Since the invention of the telegraph and electromagnet, use of copper wire has been used as a common commodity in many electrical applications. Its demand rose when the copper wire was used as an electrical conductor in the invention of the telephone and later became a core ingredient in power generation and transmission systems.
Today, copper is an indispensable metal and is used in electrical wiring for both domestic and industrial use. Electronic circuitry, telecommunications, home appliances, and many other areas use copper today. It is estimated that half of all the copper mined is used to produce electrical copper wire and cable conductors. Today copper manufacturers have numerous copper wire products that can be used in a wide range of electrical and thermal applications, making copper a versatile metal of the future.
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Why is the use of copper wire so important?
Copper has excellent physical and chemical properties that enable it to become a widely used conductor in many electrical and heating applications. Let us have a look at them:
Electrical and thermal conductivity
Copper is a non-precious metal and has the best electrical and thermal conductivity. Compared to aluminum, the use of copper wire has the least resistance to electrical and thermal conduction and hence they are used in high conductivity applications like lightning rods for safety measures in buildings and skyscrapers.
Ductile and malleable
Copper is highly ductile and therefore it can be drawn into wires, strips, strands, and many more. Because of its versatility, copper wire finds applications in domestic as well as industrial applications that involve high electrical load transfers. It is also used as the core element in many appliances due to its ability to form different shapes.
Good Tensile Strength
Copper has excellent tensile strength and can resist several mechanical failures like necking or neck-down, stretching, breaks, etc. It is one of the reasons why copper is used instead of aluminum.
When a metal expands and contracts under certain cyclic load conditions, the resultant deformation is called Creep. The use of copper wire has negligible creep compared to its rival, aluminum. From published findings, aluminum has a significant creep rate of 0.022 % per 1000 hours under a stress of 26 N/mm2 at an ambient temperature of 200C. Compared to this, copper has 0.022 % but the temperature must be as high as 1500C. When the creep rate is higher, a screw can deform a conductor and reduce contact pressure. This leads to resistance in joints, overheating, oxidations, loose connections, etc. Copper exhibits negligible creep rates and therefore is the best metal to use of copper wire.
Copper has good corrosion resistance in addition to its other mechanical properties making it one of the best metals to be used for electrical transmissions. Since it has a low reactivity series, it does not corrode and therefore can be used in wires, pipes, and even radiators.
Low Coefficient of thermal expansion
For an electrical conductor, the use of copper wire expands at a negligible rate for a long period. This is because it can dissipate more heat compared to other metals and therefore can be used in not only wires but also a myriad of applications that involves heat dissipation like pressurized connections and joints thus reducing hot spots in an electrical system.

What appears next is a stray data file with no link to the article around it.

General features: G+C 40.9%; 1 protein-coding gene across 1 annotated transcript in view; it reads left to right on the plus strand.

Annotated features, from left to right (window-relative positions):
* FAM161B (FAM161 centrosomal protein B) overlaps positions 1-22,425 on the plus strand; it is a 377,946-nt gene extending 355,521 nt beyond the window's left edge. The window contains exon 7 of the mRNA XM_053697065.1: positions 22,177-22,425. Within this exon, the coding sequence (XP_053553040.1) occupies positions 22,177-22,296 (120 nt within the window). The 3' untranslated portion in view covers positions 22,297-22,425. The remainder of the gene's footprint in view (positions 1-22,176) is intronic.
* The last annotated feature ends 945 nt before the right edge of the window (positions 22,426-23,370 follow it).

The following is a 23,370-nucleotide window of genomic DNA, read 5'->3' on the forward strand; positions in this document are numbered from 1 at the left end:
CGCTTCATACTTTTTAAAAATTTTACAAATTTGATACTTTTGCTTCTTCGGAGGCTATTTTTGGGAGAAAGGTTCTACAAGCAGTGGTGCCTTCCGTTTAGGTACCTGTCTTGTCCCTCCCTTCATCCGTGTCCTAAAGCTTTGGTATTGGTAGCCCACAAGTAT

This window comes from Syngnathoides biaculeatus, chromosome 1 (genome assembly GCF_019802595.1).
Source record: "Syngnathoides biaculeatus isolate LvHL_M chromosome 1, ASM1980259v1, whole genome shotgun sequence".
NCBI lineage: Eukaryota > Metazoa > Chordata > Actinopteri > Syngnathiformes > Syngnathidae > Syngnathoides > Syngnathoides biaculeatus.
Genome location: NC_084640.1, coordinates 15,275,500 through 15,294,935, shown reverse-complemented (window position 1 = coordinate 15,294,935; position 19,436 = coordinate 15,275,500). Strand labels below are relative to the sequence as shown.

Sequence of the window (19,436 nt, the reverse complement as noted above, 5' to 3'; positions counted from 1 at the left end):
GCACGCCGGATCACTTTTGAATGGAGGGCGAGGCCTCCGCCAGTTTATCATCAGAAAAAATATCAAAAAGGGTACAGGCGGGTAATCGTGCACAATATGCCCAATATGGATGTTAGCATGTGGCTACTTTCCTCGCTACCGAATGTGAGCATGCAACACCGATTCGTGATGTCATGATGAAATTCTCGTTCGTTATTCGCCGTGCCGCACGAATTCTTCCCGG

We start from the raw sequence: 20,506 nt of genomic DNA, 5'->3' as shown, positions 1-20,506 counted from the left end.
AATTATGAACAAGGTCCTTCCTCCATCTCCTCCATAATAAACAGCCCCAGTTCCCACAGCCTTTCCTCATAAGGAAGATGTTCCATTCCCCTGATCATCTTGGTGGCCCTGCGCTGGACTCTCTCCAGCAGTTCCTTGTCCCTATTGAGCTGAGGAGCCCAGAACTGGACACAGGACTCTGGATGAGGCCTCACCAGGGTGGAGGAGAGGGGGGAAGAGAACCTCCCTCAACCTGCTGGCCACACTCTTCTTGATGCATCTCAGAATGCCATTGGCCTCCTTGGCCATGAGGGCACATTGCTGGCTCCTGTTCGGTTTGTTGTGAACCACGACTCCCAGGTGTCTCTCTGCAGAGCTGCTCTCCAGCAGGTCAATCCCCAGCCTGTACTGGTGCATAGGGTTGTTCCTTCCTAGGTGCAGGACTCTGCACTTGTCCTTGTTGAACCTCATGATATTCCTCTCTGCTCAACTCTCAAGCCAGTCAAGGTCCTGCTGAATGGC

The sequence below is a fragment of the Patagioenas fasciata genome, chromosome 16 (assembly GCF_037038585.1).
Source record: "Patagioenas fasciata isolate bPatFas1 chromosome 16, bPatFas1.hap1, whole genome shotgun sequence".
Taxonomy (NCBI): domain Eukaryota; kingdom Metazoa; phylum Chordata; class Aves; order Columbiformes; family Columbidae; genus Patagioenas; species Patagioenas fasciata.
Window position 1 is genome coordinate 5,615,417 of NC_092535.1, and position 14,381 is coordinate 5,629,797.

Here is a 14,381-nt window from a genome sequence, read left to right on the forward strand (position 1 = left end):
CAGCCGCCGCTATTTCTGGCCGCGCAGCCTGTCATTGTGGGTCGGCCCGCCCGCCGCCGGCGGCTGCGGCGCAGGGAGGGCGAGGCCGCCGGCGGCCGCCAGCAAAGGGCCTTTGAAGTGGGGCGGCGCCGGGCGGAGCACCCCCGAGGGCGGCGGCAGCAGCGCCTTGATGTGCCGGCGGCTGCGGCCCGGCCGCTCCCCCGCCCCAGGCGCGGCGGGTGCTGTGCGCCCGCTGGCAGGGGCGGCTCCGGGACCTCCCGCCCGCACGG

Solderability and ease in installation
Copper wires can be soldered easily to form connections. Thus, it can make electrical connections easy for transmission and termination points. Due to its strength, copper wires can be pulled through different areas and even tight places to lay conduits.
Types of Copper Wires
The following are the types of copper wires. Copper wire manufacturers produce them according to applications and therefore are segregated into the following categories.
Solid copper wire
A single copper wire, bare or sheathed, in an insulating cover can be used to transfer electricity. This type of wire is called a soil copper wire and is usually found in domestic applications.
When numerous thin copper wires are wound together to form a single wire, it is called a copper-stranded wire. It has high electrical conductivity and is used where there are fluctuating electrical loads and is normally found in industrial applications.
When copper wires are twisted, braided, woven, or twisted into a single assembly, we get a copper cable. Such cables are used in electrical appliances and industrial applications; tin is used as a coating agent to plate these use of copper wire to reduce oxidation and increase the life of such cables.
Chemical composition and manufacturing methods
Copper can be mixed with other metals to form alloys for different applications. For example, when beryllium is mixed with copper, it exhibits high strength with anti-sparking and non-magnetic properties. Apart from this, it can be mixed with different metals like titanium, bronze, brass, zirconium to increase desirable properties like solderability, strength, durability, etc. The use of copper wire is clad aluminum wires, nickel-plated copper wires, copper-clad steel wires, etc. give more conductivity with reduced weight. Oxygen-Free Highly Conductive Copper (OFHC) Wire has high thermal conductivity and recrystallization properties along with anti-corrosion properties.
Copper is one of the most versatile metals on earth and is abundantly found in many areas. The application of copper has made it an essential component in our day-to-day lives. Therefore, it is essential to rely on the genuine use of copper wire manufacturers that provide certified and good-quality wires for our needs. Do visit us today and have a look at our versatile collection of copper wires and other products.